I first noticed several years ago when reviewing IIHS SUV safety data, that it has been noted by several studies published in the early 2000’s that a the risk of pedestrian death in a traffic collision varied widely depending on the vehicle type / bodystyle. The major categories of vehicle type are: Passenger Vehicles, Light Trucks (includes pickups, SUV, vans), Heavy Trucks, Motorcycles, and other (not sure exactly where Buses are).
Passenger cars and Light Trucks make up the large majority of registered vehicles, and also of vehicle miles traveled (VMT) in the US. It was noted that Light Trucks were associated with significantly more pedestrian deaths, using VMT as a proxy for exposure.
There seem to have been no more recent updates to this observation. And also was no mention of bicyclist fatalities using similar methods.
Studies published based on FARS data from approx 1995-2002 have shown SUVs/Light Trucks are significantly more dangerous to pedestrians compared with automobiles: “Analysis of these three databases has clearly demonstrated that pedestrians have a substantially greater likelihood of dying when struck by an LTV (light truck or van) than when struck by a car.” The fatality and injury risk of light truck impacts with pedestrians in the United States, Devon E. Leﬂer, Hampton C. Gabler, Accident Analysis and Prevention, v.36, pp. 295-304, Elsevier (2004) (see also an earlier paper/version from the same authors The Emerging threat of Light Truck Impacts with Pedestrians is basically the same article)
Similar study published in 2005 Injury Prevention: United States pedestrian fatality rates by vehicle type by L J Paulozzi of the CDC, using 2002 FARS data “Compared with cars, the RR (relative risk) of killing a pedestrian per vehicle mile was 1.45 (95% CI 1.37 to 1.55) for light trucks… The greatest impact on overall US pedestrian mortality will result from reducing the risk from the light truck category”. This methodology is very straightforward, it takes the FARS data and segregates it by bodystyle (the paper does not state exactly how that was done; it looks easy, see below); and computes the RR (relative risk) based on Table VM-1, which is in Section V of FHWA Highway Statistics 2002.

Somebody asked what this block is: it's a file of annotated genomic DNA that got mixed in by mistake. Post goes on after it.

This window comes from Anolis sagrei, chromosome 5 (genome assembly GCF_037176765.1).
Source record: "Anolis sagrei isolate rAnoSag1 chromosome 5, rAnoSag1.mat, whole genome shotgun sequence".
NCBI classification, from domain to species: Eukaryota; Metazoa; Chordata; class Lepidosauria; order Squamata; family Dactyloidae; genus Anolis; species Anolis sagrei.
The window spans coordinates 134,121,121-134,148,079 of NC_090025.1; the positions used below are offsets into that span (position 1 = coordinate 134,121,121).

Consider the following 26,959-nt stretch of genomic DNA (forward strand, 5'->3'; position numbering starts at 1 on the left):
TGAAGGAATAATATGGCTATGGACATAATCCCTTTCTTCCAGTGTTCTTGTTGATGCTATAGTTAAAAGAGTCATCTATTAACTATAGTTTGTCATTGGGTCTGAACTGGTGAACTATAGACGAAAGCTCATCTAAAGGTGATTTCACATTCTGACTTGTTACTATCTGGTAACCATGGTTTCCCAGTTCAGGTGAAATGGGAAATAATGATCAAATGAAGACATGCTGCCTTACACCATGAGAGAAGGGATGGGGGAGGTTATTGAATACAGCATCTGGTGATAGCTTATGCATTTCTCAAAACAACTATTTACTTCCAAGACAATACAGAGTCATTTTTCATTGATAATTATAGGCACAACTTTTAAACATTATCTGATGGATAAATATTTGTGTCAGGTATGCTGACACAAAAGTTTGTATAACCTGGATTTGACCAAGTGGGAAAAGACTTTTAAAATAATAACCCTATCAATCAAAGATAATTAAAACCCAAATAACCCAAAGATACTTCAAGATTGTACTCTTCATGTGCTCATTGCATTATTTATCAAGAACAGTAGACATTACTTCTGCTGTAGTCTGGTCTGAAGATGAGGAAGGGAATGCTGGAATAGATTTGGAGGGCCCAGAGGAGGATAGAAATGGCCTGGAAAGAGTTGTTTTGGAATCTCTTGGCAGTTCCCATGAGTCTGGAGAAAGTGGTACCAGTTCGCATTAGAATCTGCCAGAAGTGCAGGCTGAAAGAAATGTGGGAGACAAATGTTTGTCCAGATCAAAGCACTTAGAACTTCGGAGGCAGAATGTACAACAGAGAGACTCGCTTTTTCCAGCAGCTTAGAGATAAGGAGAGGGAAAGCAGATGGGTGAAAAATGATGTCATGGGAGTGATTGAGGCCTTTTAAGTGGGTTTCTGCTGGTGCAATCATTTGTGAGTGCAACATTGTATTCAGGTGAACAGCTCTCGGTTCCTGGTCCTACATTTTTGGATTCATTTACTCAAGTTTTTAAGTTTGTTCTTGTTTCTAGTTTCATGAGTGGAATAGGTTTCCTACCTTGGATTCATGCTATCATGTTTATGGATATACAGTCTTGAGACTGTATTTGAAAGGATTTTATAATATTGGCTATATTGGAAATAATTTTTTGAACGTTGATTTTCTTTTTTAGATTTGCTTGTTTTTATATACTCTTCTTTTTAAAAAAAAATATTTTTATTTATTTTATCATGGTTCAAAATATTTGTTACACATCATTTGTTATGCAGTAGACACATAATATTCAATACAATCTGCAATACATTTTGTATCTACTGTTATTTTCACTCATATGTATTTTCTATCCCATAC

A newer (but probably not newer data) meta-study, that references the Paulozzi study, among others, has very similar result: Do light truck vehicles (LTV) impose greater risk of pedestrian injury than passenger cars? A meta-analysis and systematic review. ”the risk of fatal injury in pedestrian collisions with LTVs compared to conventional cars was odds ratio 1.54, 95 percent confidence interval 1.15-1.93″
More Modern Data; and include Bicyclists
Tables 7, 8, 9, 10 lists VMT (and number of registrations, too) yearly back to 1975. Tables 99 and 104 list the number of pedestrians or cyclist killed by bodystyle of striking vehicle for Single-Vehicle crashes for the year of the annual report. Note the large majority of pedestrian and bicyclist fatalities arise from a Single-Vehicle crash (90% or more); Single-Vehicle is NHTSA nomenclature and refers to exactly one involved motor vehicle.
Here is a spreadsheet with the data as-extracted from Traffic Safety Facts 2012/11.
|Combined 2011 & 12||Rate killed per billion VMT; Relative Risk (RR)|
|pedes rate||pedes RR||cyclist rate||cyclist RR|
The headline numbers are that for pedestrians, the relative risk is nearly the same; this is quite different from the number found in earlier year’s data referenced above.
The second headline number is that Light Trucks are associated with significantly higher number of bicyclist fatalities based on VMT. Why might this be?
Looking for VMT broken down in various ways; and not really finding anything. I can’t even figure out where the VMT listed in Traffic Safety Facts Tables 7,8,9, 10 comes from? — it lists VMT broken down into Passenger Car, Light Trucks, Heavy Trucks, and motorcycle (missing is: other, and bus); saying the source is the FHWA, along with this relevant note:
Notes: In 2011, the Federal Highway Administration implemented an enhanced methodology for estimating registered vehicles and vehicle miles traveled by vehicle type. These revisions were applied to data from 2007 through 2012. In some cases the changes were significant and should be taken into account when comparing registered vehicle counts and/or vehicle miles traveled for 2006 and earlier years with the numbers for 2007 and later years.
The trouble is, I can’t find any such breakdowns at the FHWA statistics site, e.g. 2012. which seems very well-organized. VMT data is in section 5. The closest thing I found is table VM-1, which breaks down vehicle types in an entirely different classification system; e.g. they don’t list passenger cars vs. light trucks; they list short versus long wheelbase light vehicles (phew!?). VM-1 helpfully lists overall totals for 2012: 2,968,815 Million VMT, and 253,639,386 registered motor vehicles.
This FHWA article which relates to estimating GHG (greenhouse gas) explains a lot of possibly helpful minutia regarding VMT; there’s this thing called the Highway Performance Monitoring System (HPMS) which sounds good at first but, again, doesn’t seem to be able to discrimate between body styles. Direct odometer readings are a possibility; i.e. combined with vehicle registration data.